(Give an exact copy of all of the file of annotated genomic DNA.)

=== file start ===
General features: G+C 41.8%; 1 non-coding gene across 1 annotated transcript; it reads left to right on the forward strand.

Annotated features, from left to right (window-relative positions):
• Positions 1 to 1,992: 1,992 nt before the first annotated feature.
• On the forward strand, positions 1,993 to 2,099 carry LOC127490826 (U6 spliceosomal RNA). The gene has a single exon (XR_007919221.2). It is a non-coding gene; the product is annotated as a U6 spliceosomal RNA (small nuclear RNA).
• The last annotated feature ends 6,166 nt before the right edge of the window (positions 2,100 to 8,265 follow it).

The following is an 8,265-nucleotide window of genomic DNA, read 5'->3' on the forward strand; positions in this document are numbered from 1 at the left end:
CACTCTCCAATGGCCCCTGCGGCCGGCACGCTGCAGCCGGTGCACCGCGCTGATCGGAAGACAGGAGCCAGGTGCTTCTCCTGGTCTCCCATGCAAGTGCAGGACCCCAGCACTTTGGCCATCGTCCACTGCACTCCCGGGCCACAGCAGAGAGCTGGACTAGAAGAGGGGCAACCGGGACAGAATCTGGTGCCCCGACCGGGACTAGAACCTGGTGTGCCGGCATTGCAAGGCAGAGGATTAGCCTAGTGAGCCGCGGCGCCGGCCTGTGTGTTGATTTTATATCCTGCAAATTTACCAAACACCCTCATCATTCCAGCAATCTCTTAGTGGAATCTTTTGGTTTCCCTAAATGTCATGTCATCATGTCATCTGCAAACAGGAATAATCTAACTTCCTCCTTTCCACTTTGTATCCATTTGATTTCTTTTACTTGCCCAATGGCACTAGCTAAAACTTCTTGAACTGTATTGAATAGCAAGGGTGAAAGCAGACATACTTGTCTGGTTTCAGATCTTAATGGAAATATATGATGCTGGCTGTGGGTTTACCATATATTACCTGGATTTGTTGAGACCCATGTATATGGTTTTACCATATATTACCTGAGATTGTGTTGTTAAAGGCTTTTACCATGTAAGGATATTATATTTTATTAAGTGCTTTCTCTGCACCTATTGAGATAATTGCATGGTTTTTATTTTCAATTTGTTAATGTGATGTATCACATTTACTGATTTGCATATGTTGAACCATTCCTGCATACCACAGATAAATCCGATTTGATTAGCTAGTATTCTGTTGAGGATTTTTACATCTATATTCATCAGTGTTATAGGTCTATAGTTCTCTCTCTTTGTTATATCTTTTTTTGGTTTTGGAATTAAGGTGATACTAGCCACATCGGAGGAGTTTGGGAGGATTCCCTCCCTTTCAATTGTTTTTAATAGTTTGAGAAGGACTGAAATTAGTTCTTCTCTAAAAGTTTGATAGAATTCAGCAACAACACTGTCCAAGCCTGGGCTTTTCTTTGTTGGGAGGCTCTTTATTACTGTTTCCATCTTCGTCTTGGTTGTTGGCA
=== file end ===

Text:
General features: G+C 41.8%; 1 non-coding gene across 1 annotated transcript; it reads left to right on the forward strand.

Annotated features, from left to right (window-relative positions):
• Positions 1 to 1,992: 1,992 nt before the first annotated feature.
• On the forward strand, positions 1,993 to 2,099 carry LOC127490826 (U6 spliceosomal RNA). The gene has a single exon (XR_007919221.2). It is a non-coding gene; the product is annotated as a U6 spliceosomal RNA (small nuclear RNA).
• The last annotated feature ends 6,166 nt before the right edge of the window (positions 2,100 to 8,265 follow it).

The following is an 8,265-nucleotide window of genomic DNA, read 5'->3' on the forward strand; positions in this document are numbered from 1 at the left end:
CACTCTCCAATGGCCCCTGCGGCCGGCACGCTGCAGCCGGTGCACCGCGCTGATCGGAAGACAGGAGCCAGGTGCTTCTCCTGGTCTCCCATGCAAGTGCAGGACCCCAGCACTTTGGCCATCGTCCACTGCACTCCCGGGCCACAGCAGAGAGCTGGACTAGAAGAGGGGCAACCGGGACAGAATCTGGTGCCCCGACCGGGACTAGAACCTGGTGTGCCGGCATTGCAAGGCAGAGGATTAGCCTAGTGAGCCGCGGCGCCGGCCTGTGTGTTGATTTTATATCCTGCAAATTTACCAAACACCCTCATCATTCCAGCAATCTCTTAGTGGAATCTTTTGGTTTCCCTAAATGTCATGTCATCATGTCATCTGCAAACAGGAATAATCTAACTTCCTCCTTTCCACTTTGTATCCATTTGATTTCTTTTACTTGCCCAATGGCACTAGCTAAAACTTCTTGAACTGTATTGAATAGCAAGGGTGAAAGCAGACATACTTGTCTGGTTTCAGATCTTAATGGAAATATATGATGCTGGCTGTGGGTTTACCATATATTACCTGGATTTGTTGAGACCCATGTATATGGTTTTACCATATATTACCTGAGATTGTGTTGTTAAAGGCTTTTACCATGTAAGGATATTATATTTTATTAAGTGCTTTCTCTGCACCTATTGAGATAATTGCATGGTTTTTATTTTCAATTTGTTAATGTGATGTATCACATTTACTGATTTGCATATGTTGAACCATTCCTGCATACCACAGATAAATCCGATTTGATTAGCTAGTATTCTGTTGAGGATTTTTACATCTATATTCATCAGTGTTATAGGTCTATAGTTCTCTCTCTTTGTTATATCTTTTTTTGGTTTTGGAATTAAGGTGATACTAGCCACATCGGAGGAGTTTGGGAGGATTCCCTCCCTTTCAATTGTTTTTAATAGTTTGAGAAGGACTGAAATTAGTTCTTCTCTAAAAGTTTGATAGAATTCAGCAACAACACTGTCCAAGCCTGGGCTTTTCTTTGTTGGGAGGCTCTTTATTACTGTTTCCATCTTCGTCTTGGTTGTTGGCA